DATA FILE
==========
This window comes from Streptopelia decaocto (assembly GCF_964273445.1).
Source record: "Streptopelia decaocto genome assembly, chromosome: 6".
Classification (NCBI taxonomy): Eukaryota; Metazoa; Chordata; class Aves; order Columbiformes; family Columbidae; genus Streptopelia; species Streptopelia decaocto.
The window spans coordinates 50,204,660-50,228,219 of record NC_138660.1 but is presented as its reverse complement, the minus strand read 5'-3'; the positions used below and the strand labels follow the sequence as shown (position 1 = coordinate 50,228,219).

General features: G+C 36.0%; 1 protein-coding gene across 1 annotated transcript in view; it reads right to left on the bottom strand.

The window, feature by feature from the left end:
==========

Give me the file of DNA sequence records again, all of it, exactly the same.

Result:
This window comes from Streptopelia decaocto (assembly GCF_964273445.1).
Source record: "Streptopelia decaocto genome assembly, chromosome: 6".
Classification (NCBI taxonomy): Eukaryota; Metazoa; Chordata; class Aves; order Columbiformes; family Columbidae; genus Streptopelia; species Streptopelia decaocto.
The window spans coordinates 50,204,660-50,228,219 of record NC_138660.1 but is presented as its reverse complement, the minus strand read 5'-3'; the positions used below and the strand labels follow the sequence as shown (position 1 = coordinate 50,228,219).

General features: G+C 36.0%; 1 protein-coding gene across 1 annotated transcript in view; it reads right to left on the bottom strand.

The window, feature by feature from the left end: